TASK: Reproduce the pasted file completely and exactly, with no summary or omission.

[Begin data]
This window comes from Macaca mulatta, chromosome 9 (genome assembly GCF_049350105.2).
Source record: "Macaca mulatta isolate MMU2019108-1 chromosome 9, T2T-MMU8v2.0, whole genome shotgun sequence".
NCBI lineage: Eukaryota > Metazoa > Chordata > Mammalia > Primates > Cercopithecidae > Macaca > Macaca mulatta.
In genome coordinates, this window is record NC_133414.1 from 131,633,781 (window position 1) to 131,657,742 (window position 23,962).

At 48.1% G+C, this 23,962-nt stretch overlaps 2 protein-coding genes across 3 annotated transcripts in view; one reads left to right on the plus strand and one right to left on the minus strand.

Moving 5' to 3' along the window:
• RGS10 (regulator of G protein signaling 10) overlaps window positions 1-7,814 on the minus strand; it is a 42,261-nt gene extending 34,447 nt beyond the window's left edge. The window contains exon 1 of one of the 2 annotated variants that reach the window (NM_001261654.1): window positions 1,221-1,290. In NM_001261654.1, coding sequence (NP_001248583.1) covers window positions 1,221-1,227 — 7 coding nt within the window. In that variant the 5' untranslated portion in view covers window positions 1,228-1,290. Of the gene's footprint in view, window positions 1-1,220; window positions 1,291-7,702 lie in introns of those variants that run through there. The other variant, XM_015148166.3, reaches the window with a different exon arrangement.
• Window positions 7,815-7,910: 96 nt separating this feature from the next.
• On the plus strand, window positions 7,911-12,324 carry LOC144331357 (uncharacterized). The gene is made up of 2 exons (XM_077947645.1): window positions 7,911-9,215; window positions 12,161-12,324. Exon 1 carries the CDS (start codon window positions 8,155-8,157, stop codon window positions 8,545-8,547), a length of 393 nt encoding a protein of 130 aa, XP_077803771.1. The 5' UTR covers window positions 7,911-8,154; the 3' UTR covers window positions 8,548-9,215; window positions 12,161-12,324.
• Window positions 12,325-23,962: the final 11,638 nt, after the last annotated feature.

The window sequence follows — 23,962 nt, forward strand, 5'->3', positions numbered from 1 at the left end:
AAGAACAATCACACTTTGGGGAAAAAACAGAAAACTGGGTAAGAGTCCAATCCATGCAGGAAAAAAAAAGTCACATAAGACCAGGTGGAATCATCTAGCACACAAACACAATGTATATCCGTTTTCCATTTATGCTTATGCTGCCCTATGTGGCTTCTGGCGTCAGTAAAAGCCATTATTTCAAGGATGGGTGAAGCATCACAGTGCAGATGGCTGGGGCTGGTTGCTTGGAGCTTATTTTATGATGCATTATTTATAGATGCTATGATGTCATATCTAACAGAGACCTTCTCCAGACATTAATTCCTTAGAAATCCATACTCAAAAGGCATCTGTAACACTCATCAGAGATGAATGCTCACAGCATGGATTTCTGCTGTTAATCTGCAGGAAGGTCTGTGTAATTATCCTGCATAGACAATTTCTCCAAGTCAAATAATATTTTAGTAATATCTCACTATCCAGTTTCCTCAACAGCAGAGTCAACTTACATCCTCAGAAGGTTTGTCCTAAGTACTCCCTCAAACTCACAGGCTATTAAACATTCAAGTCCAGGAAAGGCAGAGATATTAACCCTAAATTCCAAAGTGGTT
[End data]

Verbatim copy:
This window comes from Macaca mulatta, chromosome 9 (genome assembly GCF_049350105.2).
Source record: "Macaca mulatta isolate MMU2019108-1 chromosome 9, T2T-MMU8v2.0, whole genome shotgun sequence".
NCBI lineage: Eukaryota > Metazoa > Chordata > Mammalia > Primates > Cercopithecidae > Macaca > Macaca mulatta.
In genome coordinates, this window is record NC_133414.1 from 131,633,781 (window position 1) to 131,657,742 (window position 23,962).

At 48.1% G+C, this 23,962-nt stretch overlaps 2 protein-coding genes across 3 annotated transcripts in view; one reads left to right on the plus strand and one right to left on the minus strand.

Moving 5' to 3' along the window:
• RGS10 (regulator of G protein signaling 10) overlaps window positions 1-7,814 on the minus strand; it is a 42,261-nt gene extending 34,447 nt beyond the window's left edge. The window contains exon 1 of one of the 2 annotated variants that reach the window (NM_001261654.1): window positions 1,221-1,290. In NM_001261654.1, coding sequence (NP_001248583.1) covers window positions 1,221-1,227 — 7 coding nt within the window. In that variant the 5' untranslated portion in view covers window positions 1,228-1,290. Of the gene's footprint in view, window positions 1-1,220; window positions 1,291-7,702 lie in introns of those variants that run through there. The other variant, XM_015148166.3, reaches the window with a different exon arrangement.
• Window positions 7,815-7,910: 96 nt separating this feature from the next.
• On the plus strand, window positions 7,911-12,324 carry LOC144331357 (uncharacterized). The gene is made up of 2 exons (XM_077947645.1): window positions 7,911-9,215; window positions 12,161-12,324. Exon 1 carries the CDS (start codon window positions 8,155-8,157, stop codon window positions 8,545-8,547), a length of 393 nt encoding a protein of 130 aa, XP_077803771.1. The 5' UTR covers window positions 7,911-8,154; the 3' UTR covers window positions 8,548-9,215; window positions 12,161-12,324.
• Window positions 12,325-23,962: the final 11,638 nt, after the last annotated feature.

The window sequence follows — 23,962 nt, forward strand, 5'->3', positions numbered from 1 at the left end:
AAGAACAATCACACTTTGGGGAAAAAACAGAAAACTGGGTAAGAGTCCAATCCATGCAGGAAAAAAAAAGTCACATAAGACCAGGTGGAATCATCTAGCACACAAACACAATGTATATCCGTTTTCCATTTATGCTTATGCTGCCCTATGTGGCTTCTGGCGTCAGTAAAAGCCATTATTTCAAGGATGGGTGAAGCATCACAGTGCAGATGGCTGGGGCTGGTTGCTTGGAGCTTATTTTATGATGCATTATTTATAGATGCTATGATGTCATATCTAACAGAGACCTTCTCCAGACATTAATTCCTTAGAAATCCATACTCAAAAGGCATCTGTAACACTCATCAGAGATGAATGCTCACAGCATGGATTTCTGCTGTTAATCTGCAGGAAGGTCTGTGTAATTATCCTGCATAGACAATTTCTCCAAGTCAAATAATATTTTAGTAATATCTCACTATCCAGTTTCCTCAACAGCAGAGTCAACTTACATCCTCAGAAGGTTTGTCCTAAGTACTCCCTCAAACTCACAGGCTATTAAACATTCAAGTCCAGGAAAGGCAGAGATATTAACCCTAAATTCCAAAGTGGTT